10 Ways Exercise Is Beneficial When Going Through Cancer Treatment

Cancer is tough and so is the treatment. There will be times when you are so devoid of energy you may find it difficult to lift your head off the pillow but equally, there will be times when you have more energy and want to get out and get active.

As the American Physical Therapy Association explains, there are many reasons why exercising while going through cancer treatment is good for you. These include:

Reduces Fatigue
Although it sounds counterproductive, exercise can actually help you feel less fatigued and give you more energy, helping you to get through that next round of treatment.

Increases Muscle Strength
Exercising regularly will help to maintain and increase muscle strength which will help you look and feel stronger.

Reduces Stress
Exercise has been proven to help alleviate stress, ease depression and anxiety, and release happy, feel-good hormones.

MORE: How social media is helping people through cancer

Prevents Swelling
Swelling and water retention (lymphedema) can be a major concern when going through cancer treatment. Regular exercise can help prevent or reduce swelling.

Relieves Pain
So long as you don’t overdo it and injure yourself, exercising at a comfortable pace can help relieve pain.

Helps Maintain a Healthy Body Weight
Some cancer treatments may make patients put on weight. Exercise can help to maintain a patient’s natural healthy weight.

Reduces Brain Fog
Chemotherapy and radiation therapy can result in brain fog for many people going through cancer treatment. Exercise has been shown to lift the fog and improve cognitive skills.

MORE: Seven tips to help you find the right oncologist

Minimizes Bone Density Loss
Certain cancer treatments can result in the loss of bone density. Exercise can help to minimize bone density loss.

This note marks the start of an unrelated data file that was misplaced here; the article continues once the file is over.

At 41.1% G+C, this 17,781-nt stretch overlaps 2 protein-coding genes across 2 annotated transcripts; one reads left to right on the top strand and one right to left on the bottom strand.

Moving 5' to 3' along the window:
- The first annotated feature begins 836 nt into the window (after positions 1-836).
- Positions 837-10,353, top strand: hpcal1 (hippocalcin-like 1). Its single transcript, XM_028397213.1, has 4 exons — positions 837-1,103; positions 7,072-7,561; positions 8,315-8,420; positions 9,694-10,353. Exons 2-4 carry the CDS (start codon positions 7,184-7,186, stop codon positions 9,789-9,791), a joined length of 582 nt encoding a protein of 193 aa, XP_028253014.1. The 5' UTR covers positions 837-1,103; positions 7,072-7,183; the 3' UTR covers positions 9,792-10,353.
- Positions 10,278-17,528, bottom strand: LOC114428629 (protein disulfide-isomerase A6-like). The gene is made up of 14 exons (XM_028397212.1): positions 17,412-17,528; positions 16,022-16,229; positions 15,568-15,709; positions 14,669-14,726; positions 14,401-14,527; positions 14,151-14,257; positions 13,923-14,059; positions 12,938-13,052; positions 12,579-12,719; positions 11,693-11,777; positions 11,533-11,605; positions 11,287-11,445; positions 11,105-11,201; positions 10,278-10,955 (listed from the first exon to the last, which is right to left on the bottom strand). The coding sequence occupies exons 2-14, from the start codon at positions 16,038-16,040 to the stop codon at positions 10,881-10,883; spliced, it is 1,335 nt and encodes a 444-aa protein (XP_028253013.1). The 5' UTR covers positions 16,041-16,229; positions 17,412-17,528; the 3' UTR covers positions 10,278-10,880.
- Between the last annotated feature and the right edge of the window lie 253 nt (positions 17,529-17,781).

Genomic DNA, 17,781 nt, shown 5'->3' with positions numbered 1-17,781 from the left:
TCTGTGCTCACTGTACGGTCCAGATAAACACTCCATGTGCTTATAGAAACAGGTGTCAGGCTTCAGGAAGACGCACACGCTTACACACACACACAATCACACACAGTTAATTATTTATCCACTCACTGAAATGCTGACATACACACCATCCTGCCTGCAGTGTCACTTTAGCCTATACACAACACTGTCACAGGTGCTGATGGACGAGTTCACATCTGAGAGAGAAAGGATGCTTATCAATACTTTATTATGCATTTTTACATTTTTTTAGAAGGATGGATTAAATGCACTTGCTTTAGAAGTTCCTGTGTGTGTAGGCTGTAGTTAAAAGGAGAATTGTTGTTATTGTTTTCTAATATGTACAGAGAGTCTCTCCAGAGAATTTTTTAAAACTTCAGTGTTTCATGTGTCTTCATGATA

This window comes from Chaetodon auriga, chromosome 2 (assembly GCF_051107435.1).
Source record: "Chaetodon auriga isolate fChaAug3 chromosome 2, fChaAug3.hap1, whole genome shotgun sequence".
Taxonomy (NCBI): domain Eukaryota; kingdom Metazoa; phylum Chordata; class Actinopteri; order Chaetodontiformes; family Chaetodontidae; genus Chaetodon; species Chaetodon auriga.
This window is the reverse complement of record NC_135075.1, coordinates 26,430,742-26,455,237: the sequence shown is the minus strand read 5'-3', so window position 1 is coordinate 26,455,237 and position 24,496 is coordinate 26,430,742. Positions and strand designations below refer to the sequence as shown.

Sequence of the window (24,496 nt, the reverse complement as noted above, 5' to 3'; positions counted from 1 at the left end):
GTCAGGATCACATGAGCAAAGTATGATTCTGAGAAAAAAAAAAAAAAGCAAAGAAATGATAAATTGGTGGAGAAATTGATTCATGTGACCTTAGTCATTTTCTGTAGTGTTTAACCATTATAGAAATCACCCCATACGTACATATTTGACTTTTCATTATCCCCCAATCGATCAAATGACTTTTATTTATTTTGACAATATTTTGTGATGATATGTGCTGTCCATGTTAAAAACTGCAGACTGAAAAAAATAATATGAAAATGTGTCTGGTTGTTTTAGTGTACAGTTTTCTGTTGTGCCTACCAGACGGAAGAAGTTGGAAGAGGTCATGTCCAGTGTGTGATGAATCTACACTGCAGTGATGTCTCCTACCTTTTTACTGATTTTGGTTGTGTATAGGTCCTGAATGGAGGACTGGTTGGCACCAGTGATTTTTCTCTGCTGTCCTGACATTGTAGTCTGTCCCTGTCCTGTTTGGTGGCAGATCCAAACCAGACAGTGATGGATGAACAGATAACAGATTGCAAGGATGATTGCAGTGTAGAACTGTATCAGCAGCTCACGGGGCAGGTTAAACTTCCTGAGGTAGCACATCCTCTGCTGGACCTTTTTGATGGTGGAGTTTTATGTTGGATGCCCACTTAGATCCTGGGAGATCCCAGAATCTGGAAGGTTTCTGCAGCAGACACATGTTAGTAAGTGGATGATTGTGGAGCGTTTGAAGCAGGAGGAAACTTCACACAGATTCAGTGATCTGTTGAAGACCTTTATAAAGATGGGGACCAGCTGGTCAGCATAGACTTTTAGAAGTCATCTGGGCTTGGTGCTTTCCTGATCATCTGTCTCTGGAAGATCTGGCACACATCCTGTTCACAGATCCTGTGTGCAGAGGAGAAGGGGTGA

Improves Mood
If you love exercising, continuing to do so while going through cancer treatment will allow you to get out and do what you love and forget about your cancer for a while. It also means that when you’re in remission and return full-time to your chosen exercise program, you won’t have lost too much of your past progress.

Improves Outcomes
Studies have found that cancer patients who exercise are more likely to have a better outcome from their cancer treatment than those who don’t exercise.

MORE: How prevalent is cancer?

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  1. Peter Griggs says:

    I have Locally Advanced Prostate Cancer and am on a 3-year treatment of Decapeptyl as well as having had radiotherapy in early 2016. I am inoperable. I have put on a lot of weight in the past 18 months, or so.

    One of my queries that no-one seems to be able to answer is “are there any exercises I should avoid, e.g. cycling?”. I also had a total knee replacement about 18 months ago which limits my movement, e.g. I cannot run.

    Kind regards,

    • richard moore says:

      Dear Peter, I’m no expert but from what you write, cycling might be the answer for you. It’s non-load bearing (as is swimming) and unlike jogging/running, doesn’t take its toll on the knees. If the idea of riding a “normal” bike doesn’t appeal, I suggest you try a pedal assisted eBike. There’s nothing not to like about them. If you try one, you’ll want one. Good luck.

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